Israel just sent a message to Iran that its entrenchment is unacceptable in Syria. Israel launched airstrikes on Iranian Islamic Revolutionary Guard Corps (IRGC) Quds Force members in Syria. The strikes came after Israel found and revealed an improvised explosive device in the Golan Heights in mid-November. The airstrikes were aimed at hitting not just those locals who Israel alleges Iran recruited to plant the devise, but also to hit IRGC facilities at Damascus International airport and elsewhere.
Israel says that the incident was similar to an August 2 similar incident in the Golan Heights. Israel has controlled this area since the 1967 was and the Trump administration recognized it as part of Israel. The Syrian regime has long vowed to reclaim the Golan and is hostile to Israel, but the regime has also known since the 1970s that it cannot defeat Israel in a conventional war. The civil war in Syria after 2011 weakened the country’s military and Iran and Iranian allies like Hezbollah have taken advantage of Syria’s position.
Iran and Hezbollah have vowed to strike at Israel. Hezbollah accused Israel of killing one of its members in Syria in July and has said it has a right to strike at Jerusalem. Iran has also indicated it could use Syria as a launchpad for strikes. For instance, it has used Syria to fly drones into Israeli airspace in February 2018 and also to fire salvos of rockets in 2018. In the fall of 2019, Israel struck a team preparing to use drones against Israel near the Golan. Israel also launched a military operation to uproot Hezbollah tunnels in the last weeks of 2019.
All this paints a picture of Iranian entrenchment in Syria. Iran is a key ally of the Syrian regime and has signed multiple agreements with the regime, even hinting it could export its 3rd Khordad air defense system to Syria. Israel keeps saying that Iran must not “entrench.” Israel is conducting what it calls the “campaign between the wars” against Iran in Syria, launching more than 1,000 airstrikes on Iranian targets in the last five years. This campaign is waged with Israel’s latest technology, including precision missile strikes. Israel now has dozens of F-35s in two squadrons and has been conducting more drills with the United States, aimed at improving the interoperability of the advanced aircraft.
Iran’s confrontation with Israel is multi-layered, involving cyber warfare, and threats to Israel’s partners and allies, including Jerusalem’s new friends in the Gulf. On November 22 as Israeli Prime Minister Benjamin Netanyahu was flying back and forth for an unprecedented meeting with Saudi Arabia’s leadership, the Iranian-backed Houthi rebels in Yemen said they targeted Jeddah in Saudi Arabia. This was symbolic because it came amid the G20 which Riyadh was hosting. Iran has done this before, using proxies such as Iran’s Kataib Hezbollah in May 2019, and also using drones and cruise missiles against Abqaiq in Saudi Arabia in September 2019. It purposely activates allies to strike at the Gulf to send a message to the United States, Saudi Arabia and others in the region.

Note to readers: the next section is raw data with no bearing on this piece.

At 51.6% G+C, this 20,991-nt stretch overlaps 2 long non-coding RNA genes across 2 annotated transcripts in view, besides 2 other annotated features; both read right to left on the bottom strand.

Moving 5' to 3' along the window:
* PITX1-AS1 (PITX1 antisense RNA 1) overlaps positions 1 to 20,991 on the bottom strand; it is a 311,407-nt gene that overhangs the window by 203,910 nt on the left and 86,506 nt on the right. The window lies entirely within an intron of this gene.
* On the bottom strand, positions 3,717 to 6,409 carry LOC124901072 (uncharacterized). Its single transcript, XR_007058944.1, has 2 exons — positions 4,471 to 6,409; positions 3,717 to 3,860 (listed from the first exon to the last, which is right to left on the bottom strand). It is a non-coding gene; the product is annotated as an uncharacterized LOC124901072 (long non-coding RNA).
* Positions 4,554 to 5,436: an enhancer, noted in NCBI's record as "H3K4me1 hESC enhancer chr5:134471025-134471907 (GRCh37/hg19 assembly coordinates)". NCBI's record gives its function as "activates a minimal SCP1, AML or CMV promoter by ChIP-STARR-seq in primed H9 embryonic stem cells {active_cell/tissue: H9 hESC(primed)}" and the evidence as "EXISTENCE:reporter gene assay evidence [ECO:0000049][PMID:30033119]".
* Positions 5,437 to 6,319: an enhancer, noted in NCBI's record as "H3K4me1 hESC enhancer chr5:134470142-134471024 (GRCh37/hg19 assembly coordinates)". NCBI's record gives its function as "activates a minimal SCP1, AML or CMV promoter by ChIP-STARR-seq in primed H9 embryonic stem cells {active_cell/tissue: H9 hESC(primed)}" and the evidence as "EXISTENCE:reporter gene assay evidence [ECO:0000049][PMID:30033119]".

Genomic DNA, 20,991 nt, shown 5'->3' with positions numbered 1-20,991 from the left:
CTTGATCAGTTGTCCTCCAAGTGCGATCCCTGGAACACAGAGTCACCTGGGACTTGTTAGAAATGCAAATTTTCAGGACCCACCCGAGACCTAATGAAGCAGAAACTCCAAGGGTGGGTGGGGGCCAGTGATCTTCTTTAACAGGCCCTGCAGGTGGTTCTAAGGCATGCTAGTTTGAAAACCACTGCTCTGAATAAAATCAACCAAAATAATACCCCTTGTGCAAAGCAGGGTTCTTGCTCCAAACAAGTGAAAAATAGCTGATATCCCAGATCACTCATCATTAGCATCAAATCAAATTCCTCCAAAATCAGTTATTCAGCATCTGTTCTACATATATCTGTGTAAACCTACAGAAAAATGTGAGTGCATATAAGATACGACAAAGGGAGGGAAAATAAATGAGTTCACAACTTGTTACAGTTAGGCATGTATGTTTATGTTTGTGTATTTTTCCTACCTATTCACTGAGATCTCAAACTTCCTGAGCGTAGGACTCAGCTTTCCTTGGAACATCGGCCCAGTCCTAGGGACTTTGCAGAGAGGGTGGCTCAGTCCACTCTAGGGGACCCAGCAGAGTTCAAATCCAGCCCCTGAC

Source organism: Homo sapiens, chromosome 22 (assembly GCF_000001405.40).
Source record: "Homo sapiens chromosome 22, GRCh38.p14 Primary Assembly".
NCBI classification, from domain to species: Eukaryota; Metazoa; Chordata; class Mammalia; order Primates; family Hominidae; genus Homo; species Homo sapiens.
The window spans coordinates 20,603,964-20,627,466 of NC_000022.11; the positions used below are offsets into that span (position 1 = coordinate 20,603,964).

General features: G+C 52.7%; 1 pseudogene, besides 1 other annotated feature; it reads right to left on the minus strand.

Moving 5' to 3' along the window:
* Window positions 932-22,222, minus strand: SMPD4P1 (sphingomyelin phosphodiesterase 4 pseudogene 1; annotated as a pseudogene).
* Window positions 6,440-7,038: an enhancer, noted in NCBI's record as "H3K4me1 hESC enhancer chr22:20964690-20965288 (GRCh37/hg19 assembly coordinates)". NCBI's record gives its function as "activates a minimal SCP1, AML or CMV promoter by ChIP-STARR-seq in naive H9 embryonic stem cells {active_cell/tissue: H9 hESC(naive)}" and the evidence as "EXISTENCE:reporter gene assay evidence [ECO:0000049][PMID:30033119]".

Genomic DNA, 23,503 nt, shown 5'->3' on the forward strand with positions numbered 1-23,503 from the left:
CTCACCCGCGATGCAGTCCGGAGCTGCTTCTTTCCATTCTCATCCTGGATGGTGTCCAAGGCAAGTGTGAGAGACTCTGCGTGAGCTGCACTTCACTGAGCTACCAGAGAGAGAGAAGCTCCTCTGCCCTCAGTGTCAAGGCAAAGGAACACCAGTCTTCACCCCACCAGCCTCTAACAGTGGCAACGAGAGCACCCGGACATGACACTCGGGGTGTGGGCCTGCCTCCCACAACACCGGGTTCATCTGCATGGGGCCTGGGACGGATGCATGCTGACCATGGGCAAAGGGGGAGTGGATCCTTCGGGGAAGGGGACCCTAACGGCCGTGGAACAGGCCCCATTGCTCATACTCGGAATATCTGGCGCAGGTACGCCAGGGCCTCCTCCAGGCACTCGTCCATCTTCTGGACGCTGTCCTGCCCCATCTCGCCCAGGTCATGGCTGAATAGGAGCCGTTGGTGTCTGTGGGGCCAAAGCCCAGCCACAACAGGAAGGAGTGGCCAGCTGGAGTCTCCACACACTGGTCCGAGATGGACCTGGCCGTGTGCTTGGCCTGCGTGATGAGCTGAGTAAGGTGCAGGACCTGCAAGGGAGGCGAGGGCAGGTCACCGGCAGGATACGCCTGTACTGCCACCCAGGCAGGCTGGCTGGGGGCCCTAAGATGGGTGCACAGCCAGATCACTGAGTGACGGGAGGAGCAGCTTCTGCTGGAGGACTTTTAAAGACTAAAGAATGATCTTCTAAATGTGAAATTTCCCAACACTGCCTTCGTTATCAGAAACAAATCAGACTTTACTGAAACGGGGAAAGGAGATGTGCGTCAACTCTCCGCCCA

The issue now is the converging of several issues. Iran has new drone and missile technology, including reports that it has resumed work with North Korea on ballistic missile technology. It has launched a new warship, a kind of converted cargo ship, and it has been improving air defense and military satellites and radar. Now it is eyeing the end of the Trump administration to up pressure on Israel and the Gulf. Meanwhile the Gulf states, Bahrain and the United Arab Emirates (UAE), have been increasing ties and joint training with Egypt and Greece. Clearly a larger paradigm is emerging. Rapidly emerging ties between Israel and the UAE and Bahrain are underpinned by shared concerns about Iran as well as Turkey’s aggressive moves.
Israel’s messaging about Iran’s role in Syria was made clear in mid-November during the November 18 airstrikes. But the question is whether the airstrikes actually set back Iran’s strategy. Iran says it will retaliate with a “crushing reply.” News that the President-elect Joe Biden has tapped Tony Blinken as Secretary of State however may lead Iran to wonder if it should attempt a move before Trump leaves office or after. Tehran is not going to get a pushover administration in Washington, despite its boasts about having survived the Trump administration’s sanctions. It will also take time for it to recover from sanctions, even with trade with China, Russia or other countries. Israel hopes Iran go the message. In the long-term Israel has also supported F-35 sales to the UAE. Limited opposition in Congress and from a few voices, such as the Zionist Organization of America, may slow down the procurement of the advanced warplane to Abu Dhabi. Nevertheless, the overall posture, with America deploying B-52s to the Middle East on November 21, is that Iran is being told to be careful with its provocations.
Seth J. Frantzman is a Jerusalem-based journalist who holds a Ph.D. from the Hebrew University of Jerusalem. He is the executive director of the Middle East Center for Reporting and Analysis and a writing fellow at Middle East Forum. He is the author of After ISIS: America, Iran and the Struggle for the Middle East (forthcoming Gefen Publishing). Follow him on Twitter at @sfrantzman. This article first appeared in October 2020.